Communication is at the heart of what it means to be human; our civilisation depends on it. At the core is our written culture and the ability to use language to transmit ideas from across generations.
Even in the 21st century, when our senses have been saturated by the latest multi-media, the written word remains the kernel for effective communication.
Historically, writing has played a central role in education as an essential prerequisite to functioning successfully in a modern economy. It is partly for this reason that, until relatively recently, considerable time has been spent on it by schools.
However, despite the importance of ensuring all children can access and use language effectively, two major factors have distracted schools from vigorously pursuing this objective.
First, the pressure for schools to engage with an avalanche of demands - new subjects, social issues and methodologies - has led to the contraction in time for reading and writing.
Second, we live in an increasingly visual culture where movies, computers and the internet have led to the erroneous belief that the written word is mundane and passe.
It would be a mistake to think the visual culture is the enemy. But it would be fatuous to deny that the visual is much more accessible. For an increasing number of young people, reared on a substantial visual diet both in and out of school, reading and writing is becoming inaccessible and devoid of pleasure.
The written culture is being squeezed in schools which, often only too aware that many pupils are struggling with writing, have dramatically reduced its role. Unfortunately, this has had a detrimental impact.
Marginalising the written culture has further weakened the competence, and diluted the enthusiasm, of a growing group of pupils to engage with what they perceive as a demanding medium.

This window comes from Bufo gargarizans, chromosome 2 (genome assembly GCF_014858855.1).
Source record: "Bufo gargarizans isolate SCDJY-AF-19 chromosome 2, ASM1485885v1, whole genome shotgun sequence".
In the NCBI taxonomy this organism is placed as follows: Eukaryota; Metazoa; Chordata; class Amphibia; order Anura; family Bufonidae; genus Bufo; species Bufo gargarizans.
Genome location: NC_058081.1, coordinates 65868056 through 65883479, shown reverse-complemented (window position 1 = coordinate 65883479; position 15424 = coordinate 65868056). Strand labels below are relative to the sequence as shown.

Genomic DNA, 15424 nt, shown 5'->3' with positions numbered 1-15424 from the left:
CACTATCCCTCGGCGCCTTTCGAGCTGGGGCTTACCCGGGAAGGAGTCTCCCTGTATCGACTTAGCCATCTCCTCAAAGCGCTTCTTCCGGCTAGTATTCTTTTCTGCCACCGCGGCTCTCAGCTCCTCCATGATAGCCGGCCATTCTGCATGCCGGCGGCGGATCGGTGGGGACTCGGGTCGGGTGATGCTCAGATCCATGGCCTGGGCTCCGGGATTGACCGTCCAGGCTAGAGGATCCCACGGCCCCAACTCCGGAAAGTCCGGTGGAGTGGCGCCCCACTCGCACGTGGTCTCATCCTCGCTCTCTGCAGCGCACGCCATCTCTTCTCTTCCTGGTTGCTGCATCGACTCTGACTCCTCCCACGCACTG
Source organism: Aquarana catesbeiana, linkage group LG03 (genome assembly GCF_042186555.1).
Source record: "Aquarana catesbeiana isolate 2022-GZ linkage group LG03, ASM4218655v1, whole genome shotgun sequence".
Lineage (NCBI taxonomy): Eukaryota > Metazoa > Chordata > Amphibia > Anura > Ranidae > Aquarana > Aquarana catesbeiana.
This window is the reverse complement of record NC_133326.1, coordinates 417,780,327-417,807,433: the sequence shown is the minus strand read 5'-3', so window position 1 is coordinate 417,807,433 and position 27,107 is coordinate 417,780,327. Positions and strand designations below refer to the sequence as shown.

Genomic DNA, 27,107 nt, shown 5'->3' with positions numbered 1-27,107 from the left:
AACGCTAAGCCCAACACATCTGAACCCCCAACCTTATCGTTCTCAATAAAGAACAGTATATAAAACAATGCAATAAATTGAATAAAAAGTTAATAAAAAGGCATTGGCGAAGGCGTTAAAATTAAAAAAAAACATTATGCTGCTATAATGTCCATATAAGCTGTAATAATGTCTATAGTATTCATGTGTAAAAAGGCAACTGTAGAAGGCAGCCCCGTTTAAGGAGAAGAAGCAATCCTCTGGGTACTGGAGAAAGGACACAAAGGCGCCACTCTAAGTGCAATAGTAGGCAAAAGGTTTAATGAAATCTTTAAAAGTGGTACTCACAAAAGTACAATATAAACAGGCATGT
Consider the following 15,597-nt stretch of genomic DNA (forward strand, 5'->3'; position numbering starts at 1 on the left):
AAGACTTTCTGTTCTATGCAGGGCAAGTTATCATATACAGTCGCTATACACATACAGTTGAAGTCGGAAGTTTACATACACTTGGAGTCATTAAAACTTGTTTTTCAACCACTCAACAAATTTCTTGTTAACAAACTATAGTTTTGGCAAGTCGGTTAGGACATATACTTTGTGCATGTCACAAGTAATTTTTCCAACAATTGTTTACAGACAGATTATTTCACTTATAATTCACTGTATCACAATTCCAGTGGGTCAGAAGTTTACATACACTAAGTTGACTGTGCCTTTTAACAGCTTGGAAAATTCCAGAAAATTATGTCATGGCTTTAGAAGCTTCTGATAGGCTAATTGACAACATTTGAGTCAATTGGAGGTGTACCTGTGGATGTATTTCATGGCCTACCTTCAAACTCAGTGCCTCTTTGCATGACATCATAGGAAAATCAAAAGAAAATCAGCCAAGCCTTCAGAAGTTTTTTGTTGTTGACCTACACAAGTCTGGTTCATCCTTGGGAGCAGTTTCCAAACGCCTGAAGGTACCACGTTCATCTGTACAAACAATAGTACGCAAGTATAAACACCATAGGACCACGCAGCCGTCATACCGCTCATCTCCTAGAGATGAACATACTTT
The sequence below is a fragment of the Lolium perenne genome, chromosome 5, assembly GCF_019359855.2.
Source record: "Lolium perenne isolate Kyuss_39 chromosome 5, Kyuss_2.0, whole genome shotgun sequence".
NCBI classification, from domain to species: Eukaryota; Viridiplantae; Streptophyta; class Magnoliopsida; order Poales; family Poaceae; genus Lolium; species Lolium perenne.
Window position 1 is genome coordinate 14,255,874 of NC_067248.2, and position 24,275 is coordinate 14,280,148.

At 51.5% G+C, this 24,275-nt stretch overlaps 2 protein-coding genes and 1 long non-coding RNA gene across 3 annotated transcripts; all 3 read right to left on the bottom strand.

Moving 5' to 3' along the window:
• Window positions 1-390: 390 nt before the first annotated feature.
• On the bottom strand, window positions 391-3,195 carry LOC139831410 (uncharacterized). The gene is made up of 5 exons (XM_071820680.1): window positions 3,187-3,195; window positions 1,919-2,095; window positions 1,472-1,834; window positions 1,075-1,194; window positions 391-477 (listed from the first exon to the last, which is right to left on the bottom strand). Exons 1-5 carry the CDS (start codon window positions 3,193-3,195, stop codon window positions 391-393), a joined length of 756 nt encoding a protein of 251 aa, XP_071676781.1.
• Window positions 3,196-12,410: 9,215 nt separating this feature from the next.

This creates a downward spiral in which pupils become further deskilled and alienated from reading and writing.
Since the withering of the written culture in schools has not been planned, but gradual and insidious, they have been slow to diagnose the problem. They are, however, conscious of how it manifests in the growing antipathy and disillusionment of pupils, and the decline in their ability to demonstrate competence using the written culture.
There are, of course, those who see the demise of writing as not only inevitable but desirable. This is a catastrophic error of judgment. In the 21st century, the demand for those who can communicate competently in many fields, with confidence and clarity, will be greater than ever before.
Active, effective citizens will need to be highly literate. However, ensuring young people are adequately prepared and not disadvantaged to compete in a global economy depends critically on creating schools which are citadels of the written word. Of equal importance is the need to ensure they have the confidence and skill to access language to enrich their existence.
In conclusion, we need to reverse the marginalisation of the written culture in schools, not for any nostalgic hankering after a golden past, or even to raise attainment, but rather to ensure that we adequately stimulate young people for their futures, whether that takes the form of Heisenberg, Harry Potter or Hamlet.
David Halliday teaches at Eyemouth High.